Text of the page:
Related Article: How Quality Soil Grows Healthy City Trees
Citygreen invited landscape architect Elke Haege Thorvaldson, co-author of the acclaimed ‘Soils for Landscape Development‘ to speak at ‘Where the Shade Hits the Pavement’ about how to design and specify soils for trees in urban locations.
Proper Urban Tree Planting Techniques
When planting the tree, ensure it is positioned at the proper height and the root crown is at ground level, and the hole is dug to the correct depth to avoid oxygen deprivation that hinders root development.
Confirm the tree stands straight by using a tree anchor and having someone view it from multiple angles before backfilling the hole gently yet firmly, stabilizing the root ball’s base with packed soil. Eliminate air pockets by watering periodically during backfilling.
Only stake the tree if necessary, as studies show that unstaked trees establish faster and develop stronger trunks and roots. Mulch the tree’s base with organic matter to retain moisture, moderate soil temperature, and reduce weed competition.
Newly planted trees in urban areas need additional care during their initial establishment phase. Addition follow-up care is needed in the weeks after such as keeping the soil moist but not waterlogged, watering trees at least once a week, and more frequently during hot and windy weather.
Water must be concentrated on the rootball at the base of the tree as a newly-planted tree can only access moisture that is within reach of it’s roots. We recommend installing a Snorkil system around a newly planted tree to help water & oxygen access the deeper roots. The Snorkil also helps avoid roots trying to surface in search of nutrients as the deeper roots have access to a deeper source of food.
See the tools Citygreen use to enable urban tree planting.
To better understand how to set realistic targets for planting urban trees watch Gwilym Griffiths from Good Canopy Company talk at Where Shade Hits the Pavement.
Engaging the Community in the Tree Planting Process
Community engagement is an important aspect of tree planting initiatives in urban areas. Involving the community in these initiatives can help to increase awareness and support for environmental conservation efforts.
Ways to encourage community participation include hosting public events, working with local organizations, and providing educational resources on the benefits of trees and how to care for them. Community members can also be involved in the selection of tree species and planting locations.
Reach out to your city council and see if they offer a free tree planting program.
Maintaining Planted Trees in Urban Areas
Proper maintenance is crucial for the health and longevity of planted trees in urban areas. Regular watering is necessary to ensure that trees receive enough moisture, especially during hot and dry periods. Pruning is important to remove dead or damaged branches and promote healthy growth.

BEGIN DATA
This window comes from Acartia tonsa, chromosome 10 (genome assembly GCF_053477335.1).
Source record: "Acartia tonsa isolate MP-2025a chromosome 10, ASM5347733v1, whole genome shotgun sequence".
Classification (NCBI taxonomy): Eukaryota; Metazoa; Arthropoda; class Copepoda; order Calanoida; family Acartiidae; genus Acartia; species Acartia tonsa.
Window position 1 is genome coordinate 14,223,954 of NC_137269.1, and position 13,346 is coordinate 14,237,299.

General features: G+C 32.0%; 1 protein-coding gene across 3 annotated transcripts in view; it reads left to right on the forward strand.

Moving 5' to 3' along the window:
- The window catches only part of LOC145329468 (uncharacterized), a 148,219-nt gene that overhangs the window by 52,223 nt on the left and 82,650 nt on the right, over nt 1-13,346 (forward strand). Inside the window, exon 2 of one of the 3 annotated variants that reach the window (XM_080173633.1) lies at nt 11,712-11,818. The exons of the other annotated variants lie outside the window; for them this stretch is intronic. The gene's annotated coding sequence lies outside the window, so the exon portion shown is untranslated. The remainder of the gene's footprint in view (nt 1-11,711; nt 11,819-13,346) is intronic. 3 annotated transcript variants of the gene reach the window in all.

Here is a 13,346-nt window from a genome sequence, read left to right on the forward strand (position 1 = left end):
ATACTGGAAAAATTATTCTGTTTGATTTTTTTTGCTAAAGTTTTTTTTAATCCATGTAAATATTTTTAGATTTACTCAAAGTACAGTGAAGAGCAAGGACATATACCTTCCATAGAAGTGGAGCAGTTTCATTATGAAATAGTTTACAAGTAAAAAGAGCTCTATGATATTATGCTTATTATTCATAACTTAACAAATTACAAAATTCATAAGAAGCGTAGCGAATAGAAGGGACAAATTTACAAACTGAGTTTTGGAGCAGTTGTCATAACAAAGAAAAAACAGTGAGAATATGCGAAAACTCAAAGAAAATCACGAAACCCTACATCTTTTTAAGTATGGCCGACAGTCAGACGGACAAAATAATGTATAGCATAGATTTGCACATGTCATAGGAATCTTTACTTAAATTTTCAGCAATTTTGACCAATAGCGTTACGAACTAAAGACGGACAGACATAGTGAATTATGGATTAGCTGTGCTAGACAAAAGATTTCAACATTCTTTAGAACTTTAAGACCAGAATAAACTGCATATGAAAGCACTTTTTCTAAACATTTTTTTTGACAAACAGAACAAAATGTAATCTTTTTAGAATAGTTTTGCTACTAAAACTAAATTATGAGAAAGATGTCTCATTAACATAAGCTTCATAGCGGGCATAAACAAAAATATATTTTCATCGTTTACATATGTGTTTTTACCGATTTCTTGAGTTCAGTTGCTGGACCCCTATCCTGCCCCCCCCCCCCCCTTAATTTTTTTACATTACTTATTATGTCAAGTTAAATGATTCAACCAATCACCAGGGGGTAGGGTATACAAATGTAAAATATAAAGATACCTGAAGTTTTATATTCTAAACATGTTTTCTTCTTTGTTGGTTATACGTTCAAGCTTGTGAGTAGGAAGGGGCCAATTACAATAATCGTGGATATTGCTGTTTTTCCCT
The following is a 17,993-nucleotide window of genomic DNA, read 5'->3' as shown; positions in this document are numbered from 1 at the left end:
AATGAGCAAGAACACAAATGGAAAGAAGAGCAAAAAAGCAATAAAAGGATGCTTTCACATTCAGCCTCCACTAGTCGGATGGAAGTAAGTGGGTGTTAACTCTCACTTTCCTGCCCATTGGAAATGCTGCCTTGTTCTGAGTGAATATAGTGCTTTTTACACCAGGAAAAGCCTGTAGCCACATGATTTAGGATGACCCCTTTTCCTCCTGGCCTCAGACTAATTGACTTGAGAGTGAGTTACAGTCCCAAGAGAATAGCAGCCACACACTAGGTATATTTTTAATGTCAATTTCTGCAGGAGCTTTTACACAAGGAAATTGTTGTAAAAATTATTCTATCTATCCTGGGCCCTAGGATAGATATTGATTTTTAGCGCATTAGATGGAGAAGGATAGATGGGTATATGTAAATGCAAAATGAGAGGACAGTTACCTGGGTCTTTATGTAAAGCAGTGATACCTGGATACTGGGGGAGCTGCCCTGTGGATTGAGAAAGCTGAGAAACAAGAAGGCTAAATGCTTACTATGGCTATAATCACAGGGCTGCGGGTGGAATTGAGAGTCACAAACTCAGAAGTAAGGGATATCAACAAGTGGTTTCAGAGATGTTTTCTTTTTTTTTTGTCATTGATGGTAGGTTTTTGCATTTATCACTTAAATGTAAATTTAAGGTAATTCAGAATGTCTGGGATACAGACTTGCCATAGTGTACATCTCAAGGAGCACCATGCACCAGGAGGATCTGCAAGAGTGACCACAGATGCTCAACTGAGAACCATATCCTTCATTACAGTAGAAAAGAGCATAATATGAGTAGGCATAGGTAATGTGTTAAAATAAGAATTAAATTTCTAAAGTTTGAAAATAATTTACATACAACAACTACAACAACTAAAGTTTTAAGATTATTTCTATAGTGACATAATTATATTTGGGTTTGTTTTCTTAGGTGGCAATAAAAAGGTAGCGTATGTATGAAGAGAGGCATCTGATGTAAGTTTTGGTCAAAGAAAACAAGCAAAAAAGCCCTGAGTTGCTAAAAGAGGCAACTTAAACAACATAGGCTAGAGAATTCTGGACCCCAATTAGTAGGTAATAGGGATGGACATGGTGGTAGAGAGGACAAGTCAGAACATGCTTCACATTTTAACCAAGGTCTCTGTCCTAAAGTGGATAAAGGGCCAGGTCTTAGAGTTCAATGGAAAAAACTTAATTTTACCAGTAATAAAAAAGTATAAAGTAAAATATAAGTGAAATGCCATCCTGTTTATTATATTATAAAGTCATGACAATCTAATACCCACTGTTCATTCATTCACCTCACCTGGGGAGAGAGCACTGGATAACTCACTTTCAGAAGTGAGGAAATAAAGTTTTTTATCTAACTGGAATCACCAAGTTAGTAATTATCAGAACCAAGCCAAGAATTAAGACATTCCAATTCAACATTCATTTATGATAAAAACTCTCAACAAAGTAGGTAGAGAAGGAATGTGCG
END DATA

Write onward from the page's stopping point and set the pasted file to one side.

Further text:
Monitoring for pests and diseases is also important, as urban environments can be conducive to the spread of these issues. It is important to address any issues early to prevent them from spreading and causing damage to the trees.
Monitoring the Impact of Urban Tree Planting on the Environment
What gets measured gets improved. Measuring the impact of tree planting initiatives in your community is crucial. This involves monitoring the reduction of air pollution, the increase in biodiversity and health of the tree, heat measurements, property values, and increased community activity.
By tracking progress, you can determine the monetary and environmental value these trees bring to the community.
Related Article: Soil Vaults Deliver Huge ROI in Quantifiable Results
Overcoming Challenges in Planting More Trees in Urban Areas
There are several challenges to planting more trees in urban areas, such as lack of space and limited funding or initiative by developers, council . However, there are solutions to these challenges:
City Mandated Tree Plantings for new Constructions: New Constructions and developments must include a minimum number of trees in their designs to ensure that any new constructions are adding environmental value to the community to help combat climate change, and the urban heat island effect.
City Mandated Soil Volumes: Soil Volume is critical to the success of urban trees so city standards must include a minimum soil volume that is adequate for trees to survive once they reach maturity.
Maintenance Programs: Ensuring the continued care and maintenance of newly planted trees is vital for their survival and growth. However, a challenge arises with tree ownership, responsibility, and care, particularly when dealing with project-based constructions focused on swift project completion and tight deadlines.
It is crucial to establish maintenance programs during the initial contract process. By doing so, we can guarantee that the development and success of the trees are not overlooked or disregarded after the initial planting phase.
Tamworth CBD’s bustling Peel Street serves as a central hub, attracting visitors from distant towns and farmers for work and leisure. During the renowned week-long ‘Toyota Country Music Festival,’ Peel Street transforms into a lively pedestrian thoroughfare with bustling markets and with performance stages and buskers up and down the street.
Recognizing the potential to breathe new life into the adjacent Fitzroy Street, the Tamworth Regional Council embarked on a comprehensive revitalization project in December 2017.
This transformation aimed to integrate the underutilized street seamlessly into the CBD, invigorating the street for residents and local businesses by adapting the street into a walkable pedestrian street with inviting spaces for people to gather, including the addition of trees planted in Stratavault for shade, street furniture with misting, and captivating ‘living umbrellas.’
Read the Full Case Study
Planting trees in urban areas is crucial for environmental conservation and improving the quality of life for city residents. By identifying suitable planting locations, selecting the right tree species, planning the planting process, engaging the community, and maintaining planted trees, we can increase green space in urban areas and reap the numerous benefits trees provide.
The team at Citygreen is available to take your questions to help you deliver higher quality urban trees. Contact us.